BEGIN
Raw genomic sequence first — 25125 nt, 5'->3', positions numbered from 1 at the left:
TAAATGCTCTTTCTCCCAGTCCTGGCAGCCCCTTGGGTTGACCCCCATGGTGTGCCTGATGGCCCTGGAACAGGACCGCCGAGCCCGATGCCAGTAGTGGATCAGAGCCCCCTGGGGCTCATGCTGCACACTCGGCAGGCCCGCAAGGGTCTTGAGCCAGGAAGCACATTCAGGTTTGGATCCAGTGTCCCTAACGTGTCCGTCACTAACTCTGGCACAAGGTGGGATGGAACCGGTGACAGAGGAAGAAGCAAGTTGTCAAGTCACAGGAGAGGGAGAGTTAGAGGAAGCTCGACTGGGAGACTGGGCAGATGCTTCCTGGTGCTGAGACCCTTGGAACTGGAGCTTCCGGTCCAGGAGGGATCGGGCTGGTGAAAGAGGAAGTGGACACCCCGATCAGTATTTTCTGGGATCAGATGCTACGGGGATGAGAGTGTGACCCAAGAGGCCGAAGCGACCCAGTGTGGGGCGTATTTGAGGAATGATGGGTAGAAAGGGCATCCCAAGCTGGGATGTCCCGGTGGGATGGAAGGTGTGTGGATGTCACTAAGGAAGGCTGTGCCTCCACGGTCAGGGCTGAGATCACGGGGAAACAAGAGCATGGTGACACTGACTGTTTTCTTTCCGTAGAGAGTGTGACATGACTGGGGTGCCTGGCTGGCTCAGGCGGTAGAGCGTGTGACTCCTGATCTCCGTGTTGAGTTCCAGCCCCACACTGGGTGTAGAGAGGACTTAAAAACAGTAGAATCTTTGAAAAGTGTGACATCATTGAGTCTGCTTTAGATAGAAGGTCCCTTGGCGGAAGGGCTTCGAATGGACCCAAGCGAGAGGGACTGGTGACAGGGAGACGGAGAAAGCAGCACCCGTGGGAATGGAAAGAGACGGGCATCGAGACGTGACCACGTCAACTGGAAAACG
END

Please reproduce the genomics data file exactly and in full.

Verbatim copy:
Raw genomic sequence first — 25125 nt, 5'->3', positions numbered from 1 at the left:
TAAATGCTCTTTCTCCCAGTCCTGGCAGCCCCTTGGGTTGACCCCCATGGTGTGCCTGATGGCCCTGGAACAGGACCGCCGAGCCCGATGCCAGTAGTGGATCAGAGCCCCCTGGGGCTCATGCTGCACACTCGGCAGGCCCGCAAGGGTCTTGAGCCAGGAAGCACATTCAGGTTTGGATCCAGTGTCCCTAACGTGTCCGTCACTAACTCTGGCACAAGGTGGGATGGAACCGGTGACAGAGGAAGAAGCAAGTTGTCAAGTCACAGGAGAGGGAGAGTTAGAGGAAGCTCGACTGGGAGACTGGGCAGATGCTTCCTGGTGCTGAGACCCTTGGAACTGGAGCTTCCGGTCCAGGAGGGATCGGGCTGGTGAAAGAGGAAGTGGACACCCCGATCAGTATTTTCTGGGATCAGATGCTACGGGGATGAGAGTGTGACCCAAGAGGCCGAAGCGACCCAGTGTGGGGCGTATTTGAGGAATGATGGGTAGAAAGGGCATCCCAAGCTGGGATGTCCCGGTGGGATGGAAGGTGTGTGGATGTCACTAAGGAAGGCTGTGCCTCCACGGTCAGGGCTGAGATCACGGGGAAACAAGAGCATGGTGACACTGACTGTTTTCTTTCCGTAGAGAGTGTGACATGACTGGGGTGCCTGGCTGGCTCAGGCGGTAGAGCGTGTGACTCCTGATCTCCGTGTTGAGTTCCAGCCCCACACTGGGTGTAGAGAGGACTTAAAAACAGTAGAATCTTTGAAAAGTGTGACATCATTGAGTCTGCTTTAGATAGAAGGTCCCTTGGCGGAAGGGCTTCGAATGGACCCAAGCGAGAGGGACTGGTGACAGGGAGACGGAGAAAGCAGCACCCGTGGGAATGGAAAGAGACGGGCATCGAGACGTGACCACGTCAACTGGAAAACG